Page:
Conversation 5: Your Values & Direction

What Really Matters to You?

What Really Matters to You? – a recording of Julian McNally (2:42 min) 

(What Really Matters to You? by RMIT Counselling and Psychological Services, Six ACT* Conversations, RMIT University is licensed under CC BY-NC-ND 4.0

Next is an exercise in which you can start to identify what those actions and values are.

Exercise 2: Values Inquiry

Before you continue, you should complete the Values Inquiry worksheet. Once you’ve done that, continue.

Now before we move to the next step, we just need to troubleshoot your values a little. This is important because everything that you do in life is based on your values.

If you’ve completed the values inquiry sheet, you’ll know that what I mean when I say value is not the conventional meaning. A value is not what your society, religion, family, community or your mind expects or demands of you – although sometimes it may be the same.

A value won’t necessarily have you seen as a good person. Your values are not your morals or ethics – although being true to your values is inherently ethical. Values are not your goals or your mission in life. A mission, after all, is simply a goal that takes a lifetime to achieve.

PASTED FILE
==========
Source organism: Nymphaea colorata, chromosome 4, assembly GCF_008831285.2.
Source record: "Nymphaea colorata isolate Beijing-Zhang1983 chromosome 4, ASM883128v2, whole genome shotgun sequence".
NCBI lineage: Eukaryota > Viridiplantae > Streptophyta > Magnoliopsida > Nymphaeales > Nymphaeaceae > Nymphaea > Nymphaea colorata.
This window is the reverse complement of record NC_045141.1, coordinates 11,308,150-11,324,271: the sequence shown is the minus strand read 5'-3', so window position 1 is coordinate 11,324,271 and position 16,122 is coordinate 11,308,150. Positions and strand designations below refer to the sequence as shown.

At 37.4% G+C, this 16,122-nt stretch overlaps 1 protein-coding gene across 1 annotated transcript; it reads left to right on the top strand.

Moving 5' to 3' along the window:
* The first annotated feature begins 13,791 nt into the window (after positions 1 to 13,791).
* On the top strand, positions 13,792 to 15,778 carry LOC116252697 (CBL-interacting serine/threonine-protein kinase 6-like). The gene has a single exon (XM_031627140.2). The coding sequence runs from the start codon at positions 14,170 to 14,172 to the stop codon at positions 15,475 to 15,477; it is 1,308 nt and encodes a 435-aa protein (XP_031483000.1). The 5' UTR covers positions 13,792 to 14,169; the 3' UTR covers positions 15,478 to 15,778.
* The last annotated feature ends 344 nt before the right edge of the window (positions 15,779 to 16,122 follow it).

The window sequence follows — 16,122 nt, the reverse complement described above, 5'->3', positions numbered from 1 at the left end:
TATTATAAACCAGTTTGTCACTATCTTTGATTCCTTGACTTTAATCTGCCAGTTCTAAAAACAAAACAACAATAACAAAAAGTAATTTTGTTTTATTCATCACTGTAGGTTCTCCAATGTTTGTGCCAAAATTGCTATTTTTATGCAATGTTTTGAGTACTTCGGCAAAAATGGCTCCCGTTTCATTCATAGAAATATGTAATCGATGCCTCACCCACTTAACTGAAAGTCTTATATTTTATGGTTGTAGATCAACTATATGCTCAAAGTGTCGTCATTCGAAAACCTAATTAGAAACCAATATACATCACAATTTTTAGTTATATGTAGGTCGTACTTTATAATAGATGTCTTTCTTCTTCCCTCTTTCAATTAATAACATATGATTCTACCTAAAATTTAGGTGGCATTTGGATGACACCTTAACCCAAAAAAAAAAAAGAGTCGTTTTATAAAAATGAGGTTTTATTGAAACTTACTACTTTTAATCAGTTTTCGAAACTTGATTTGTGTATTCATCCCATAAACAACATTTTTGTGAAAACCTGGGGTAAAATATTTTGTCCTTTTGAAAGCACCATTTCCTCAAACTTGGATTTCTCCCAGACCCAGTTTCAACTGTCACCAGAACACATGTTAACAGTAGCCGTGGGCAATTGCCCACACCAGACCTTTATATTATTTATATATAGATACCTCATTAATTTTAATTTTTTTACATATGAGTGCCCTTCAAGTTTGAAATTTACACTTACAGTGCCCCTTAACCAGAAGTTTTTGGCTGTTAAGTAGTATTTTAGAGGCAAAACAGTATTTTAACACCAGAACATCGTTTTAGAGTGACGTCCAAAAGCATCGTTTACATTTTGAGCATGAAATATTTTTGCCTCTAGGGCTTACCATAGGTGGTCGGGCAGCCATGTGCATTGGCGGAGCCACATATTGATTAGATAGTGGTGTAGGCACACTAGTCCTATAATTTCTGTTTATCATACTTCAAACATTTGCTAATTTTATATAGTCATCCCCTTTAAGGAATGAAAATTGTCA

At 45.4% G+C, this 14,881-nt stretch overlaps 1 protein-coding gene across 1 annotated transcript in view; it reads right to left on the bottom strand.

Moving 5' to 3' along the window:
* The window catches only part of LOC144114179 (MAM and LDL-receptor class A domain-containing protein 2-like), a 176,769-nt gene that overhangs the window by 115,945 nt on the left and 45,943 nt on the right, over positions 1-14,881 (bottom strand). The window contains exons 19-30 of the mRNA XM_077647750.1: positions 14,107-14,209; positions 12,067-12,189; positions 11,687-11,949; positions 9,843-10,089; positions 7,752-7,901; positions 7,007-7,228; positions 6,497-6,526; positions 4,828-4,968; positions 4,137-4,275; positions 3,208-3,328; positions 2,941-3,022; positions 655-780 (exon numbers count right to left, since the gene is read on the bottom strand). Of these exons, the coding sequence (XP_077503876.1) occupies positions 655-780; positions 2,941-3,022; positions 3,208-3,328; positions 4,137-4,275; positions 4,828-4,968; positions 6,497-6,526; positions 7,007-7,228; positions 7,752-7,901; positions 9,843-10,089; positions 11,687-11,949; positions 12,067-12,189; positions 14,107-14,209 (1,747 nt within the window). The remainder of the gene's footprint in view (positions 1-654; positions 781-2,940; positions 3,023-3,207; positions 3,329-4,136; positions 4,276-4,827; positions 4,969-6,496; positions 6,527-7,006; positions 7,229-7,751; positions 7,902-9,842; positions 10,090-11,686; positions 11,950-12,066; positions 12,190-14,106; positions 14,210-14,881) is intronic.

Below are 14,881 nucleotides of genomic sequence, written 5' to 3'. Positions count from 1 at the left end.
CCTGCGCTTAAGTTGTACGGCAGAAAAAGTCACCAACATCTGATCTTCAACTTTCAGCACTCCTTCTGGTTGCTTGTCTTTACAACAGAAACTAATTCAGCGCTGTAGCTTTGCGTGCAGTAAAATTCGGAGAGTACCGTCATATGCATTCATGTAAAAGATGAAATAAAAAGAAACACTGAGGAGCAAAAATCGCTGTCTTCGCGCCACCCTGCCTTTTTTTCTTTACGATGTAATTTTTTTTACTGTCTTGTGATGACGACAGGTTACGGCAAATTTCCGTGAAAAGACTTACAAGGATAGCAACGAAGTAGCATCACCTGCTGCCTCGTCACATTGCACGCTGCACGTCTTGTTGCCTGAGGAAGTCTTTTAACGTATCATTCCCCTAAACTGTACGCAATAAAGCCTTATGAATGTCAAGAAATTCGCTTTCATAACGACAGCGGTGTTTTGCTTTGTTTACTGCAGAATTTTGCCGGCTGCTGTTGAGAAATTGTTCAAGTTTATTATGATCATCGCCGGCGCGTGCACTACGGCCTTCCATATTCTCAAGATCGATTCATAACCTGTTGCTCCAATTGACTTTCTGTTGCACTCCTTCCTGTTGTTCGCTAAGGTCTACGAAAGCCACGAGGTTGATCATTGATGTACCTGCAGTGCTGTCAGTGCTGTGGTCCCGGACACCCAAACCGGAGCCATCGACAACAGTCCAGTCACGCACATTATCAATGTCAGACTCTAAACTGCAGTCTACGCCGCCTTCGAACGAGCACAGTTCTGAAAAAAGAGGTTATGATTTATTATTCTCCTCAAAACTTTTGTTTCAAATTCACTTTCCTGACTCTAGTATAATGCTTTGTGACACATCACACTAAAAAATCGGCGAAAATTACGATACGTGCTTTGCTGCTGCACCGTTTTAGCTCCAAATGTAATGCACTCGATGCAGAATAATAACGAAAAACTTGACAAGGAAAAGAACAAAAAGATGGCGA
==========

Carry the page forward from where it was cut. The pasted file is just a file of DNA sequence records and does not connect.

A value is your purpose or direction in life.

A useful metaphor for understanding the distinction between a value and a mission or goal is that of travel. You might choose west as a direction to travel, but you’ll never arrive there. From here in Melbourne, you could go to Melton, or Horsham, or Adelaide, or Perth. In all these instances, you would be staying true to the value or direction of West. Those places might be goals or objectives on an endless westward journey. Once you’ve travelled some distance West, you can continue to do so.

Exercise 3: Achievements, Actions and Values

Once you’ve honoured a value by achieving a goal consistent with it, you can still continue to honour that value. So, if you’re having difficulty identifying a value, try looking at your achievements and habits and determine what values underlie them.

You can do this with the Achievements, Actions and Values worksheet.

A value is fundamental. There is nothing beyond or underneath it.

And sometimes that’s a good question to ask: What is the purpose of having that purpose? Or, What is the value of having that value?

When you cannot specify an answer to those questions, you have reached the true value or purpose.

Exercise 4: At Your Funeral – The Party of Your Life

Another way of determining your true values is to imagine your funeral or a significant event in your future when you might be commemorated.
What would you want people to be saying about you once you had lived your life?

To help you answer this question, complete the At Your Funeral – The Party of Your Life worksheet.


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